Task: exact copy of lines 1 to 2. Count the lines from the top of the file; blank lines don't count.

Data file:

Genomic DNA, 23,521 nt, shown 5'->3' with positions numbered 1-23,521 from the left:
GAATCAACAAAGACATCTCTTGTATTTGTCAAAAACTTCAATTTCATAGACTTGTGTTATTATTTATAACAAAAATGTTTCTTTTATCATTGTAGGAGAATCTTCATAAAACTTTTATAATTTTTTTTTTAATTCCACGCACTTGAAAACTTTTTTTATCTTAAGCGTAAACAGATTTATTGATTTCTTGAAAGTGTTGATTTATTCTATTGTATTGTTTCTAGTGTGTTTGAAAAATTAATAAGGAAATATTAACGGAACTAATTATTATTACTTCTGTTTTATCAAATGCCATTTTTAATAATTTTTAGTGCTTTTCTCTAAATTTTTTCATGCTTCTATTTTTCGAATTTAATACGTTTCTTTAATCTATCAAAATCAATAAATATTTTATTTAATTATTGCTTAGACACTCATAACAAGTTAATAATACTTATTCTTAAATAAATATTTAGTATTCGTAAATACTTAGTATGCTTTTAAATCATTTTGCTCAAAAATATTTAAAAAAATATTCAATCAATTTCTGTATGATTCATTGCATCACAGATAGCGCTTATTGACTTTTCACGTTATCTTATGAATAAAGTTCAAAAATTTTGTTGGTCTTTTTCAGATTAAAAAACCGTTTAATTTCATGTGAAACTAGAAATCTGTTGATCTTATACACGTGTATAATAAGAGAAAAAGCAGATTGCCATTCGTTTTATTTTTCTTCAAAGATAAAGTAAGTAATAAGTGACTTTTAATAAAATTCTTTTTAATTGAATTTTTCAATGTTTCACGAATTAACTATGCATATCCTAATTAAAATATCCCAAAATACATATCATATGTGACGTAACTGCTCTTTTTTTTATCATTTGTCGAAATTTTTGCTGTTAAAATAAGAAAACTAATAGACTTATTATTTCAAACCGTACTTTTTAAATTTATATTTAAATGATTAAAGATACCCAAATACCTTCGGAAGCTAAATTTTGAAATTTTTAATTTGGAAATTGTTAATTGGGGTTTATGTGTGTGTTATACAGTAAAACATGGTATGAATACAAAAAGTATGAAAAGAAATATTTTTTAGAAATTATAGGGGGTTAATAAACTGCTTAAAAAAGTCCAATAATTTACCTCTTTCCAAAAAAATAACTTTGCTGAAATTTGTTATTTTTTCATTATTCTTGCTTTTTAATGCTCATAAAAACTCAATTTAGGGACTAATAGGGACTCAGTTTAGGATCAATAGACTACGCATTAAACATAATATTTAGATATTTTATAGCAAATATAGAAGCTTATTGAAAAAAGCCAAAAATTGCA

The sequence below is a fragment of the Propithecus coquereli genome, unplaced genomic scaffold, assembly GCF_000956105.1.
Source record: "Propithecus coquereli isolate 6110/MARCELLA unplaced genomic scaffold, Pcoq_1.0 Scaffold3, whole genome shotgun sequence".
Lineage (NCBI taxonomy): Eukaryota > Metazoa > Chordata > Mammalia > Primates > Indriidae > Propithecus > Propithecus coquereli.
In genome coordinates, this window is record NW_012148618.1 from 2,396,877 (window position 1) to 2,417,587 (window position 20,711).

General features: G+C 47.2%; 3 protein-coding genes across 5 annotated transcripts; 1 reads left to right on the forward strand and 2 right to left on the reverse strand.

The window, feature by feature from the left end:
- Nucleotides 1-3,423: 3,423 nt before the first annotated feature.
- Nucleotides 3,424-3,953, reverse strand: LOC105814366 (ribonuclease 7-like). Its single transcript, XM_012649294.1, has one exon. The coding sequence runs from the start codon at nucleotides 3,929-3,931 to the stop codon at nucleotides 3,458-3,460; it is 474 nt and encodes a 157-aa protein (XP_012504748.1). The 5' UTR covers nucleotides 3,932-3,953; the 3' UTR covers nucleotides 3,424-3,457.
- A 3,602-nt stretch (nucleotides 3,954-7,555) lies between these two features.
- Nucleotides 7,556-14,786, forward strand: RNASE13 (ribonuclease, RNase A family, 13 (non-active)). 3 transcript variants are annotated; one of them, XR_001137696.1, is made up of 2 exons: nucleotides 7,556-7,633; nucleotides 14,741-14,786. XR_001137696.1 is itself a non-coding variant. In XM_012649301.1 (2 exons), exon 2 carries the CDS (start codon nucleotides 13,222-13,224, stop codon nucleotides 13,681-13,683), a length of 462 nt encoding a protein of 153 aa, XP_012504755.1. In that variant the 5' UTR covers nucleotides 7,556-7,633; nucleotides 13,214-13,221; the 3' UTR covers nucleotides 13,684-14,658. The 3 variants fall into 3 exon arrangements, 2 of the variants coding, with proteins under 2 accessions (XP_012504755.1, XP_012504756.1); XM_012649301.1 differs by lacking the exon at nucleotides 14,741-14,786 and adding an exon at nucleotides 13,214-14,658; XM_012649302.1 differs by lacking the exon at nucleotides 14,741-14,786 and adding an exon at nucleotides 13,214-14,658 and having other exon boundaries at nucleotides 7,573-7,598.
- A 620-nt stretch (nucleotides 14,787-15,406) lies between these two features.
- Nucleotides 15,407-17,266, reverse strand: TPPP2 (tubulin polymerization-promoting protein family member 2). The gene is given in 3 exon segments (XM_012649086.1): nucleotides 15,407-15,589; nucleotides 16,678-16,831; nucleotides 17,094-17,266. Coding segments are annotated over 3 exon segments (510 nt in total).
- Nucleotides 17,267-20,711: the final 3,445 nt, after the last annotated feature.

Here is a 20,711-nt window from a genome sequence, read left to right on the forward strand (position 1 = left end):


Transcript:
Genomic DNA, 23,521 nt, shown 5'->3' with positions numbered 1-23,521 from the left:
GAATCAACAAAGACATCTCTTGTATTTGTCAAAAACTTCAATTTCATAGACTTGTGTTATTATTTATAACAAAAATGTTTCTTTTATCATTGTAGGAGAATCTTCATAAAACTTTTATAATTTTTTTTTTAATTCCACGCACTTGAAAACTTTTTTTATCTTAAGCGTAAACAGATTTATTGATTTCTTGAAAGTGTTGATTTATTCTATTGTATTGTTTCTAGTGTGTTTGAAAAATTAATAAGGAAATATTAACGGAACTAATTATTATTACTTCTGTTTTATCAAATGCCATTTTTAATAATTTTTAGTGCTTTTCTCTAAATTTTTTCATGCTTCTATTTTTCGAATTTAATACGTTTCTTTAATCTATCAAAATCAATAAATATTTTATTTAATTATTGCTTAGACACTCATAACAAGTTAATAATACTTATTCTTAAATAAATATTTAGTATTCGTAAATACTTAGTATGCTTTTAAATCATTTTGCTCAAAAATATTTAAAAAAATATTCAATCAATTTCTGTATGATTCATTGCATCACAGATAGCGCTTATTGACTTTTCACGTTATCTTATGAATAAAGTTCAAAAATTTTGTTGGTCTTTTTCAGATTAAAAAACCGTTTAATTTCATGTGAAACTAGAAATCTGTTGATCTTATACACGTGTATAATAAGAGAAAAAGCAGATTGCCATTCGTTTTATTTTTCTTCAAAGATAAAGTAAGTAATAAGTGACTTTTAATAAAATTCTTTTTAATTGAATTTTTCAATGTTTCACGAATTAACTATGCATATCCTAATTAAAATATCCCAAAATACATATCATATGTGACGTAACTGCTCTTTTTTTTATCATTTGTCGAAATTTTTGCTGTTAAAATAAGAAAACTAATAGACTTATTATTTCAAACCGTACTTTTTAAATTTATATTTAAATGATTAAAGATACCCAAATACCTTCGGAAGCTAAATTTTGAAATTTTTAATTTGGAAATTGTTAATTGGGGTTTATGTGTGTGTTATACAGTAAAACATGGTATGAATACAAAAAGTATGAAAAGAAATATTTTTTAGAAATTATAGGGGGTTAATAAACTGCTTAAAAAAGTCCAATAATTTACCTCTTTCCAAAAAAATAACTTTGCTGAAATTTGTTATTTTTTCATTATTCTTGCTTTTTAATGCTCATAAAAACTCAATTTAGGGACTAATAGGGACTCAGTTTAGGATCAATAGACTACGCATTAAACATAATATTTAGATATTTTATAGCAAATATAGAAGCTTATTGAAAAAAGCCAAAAATTGCA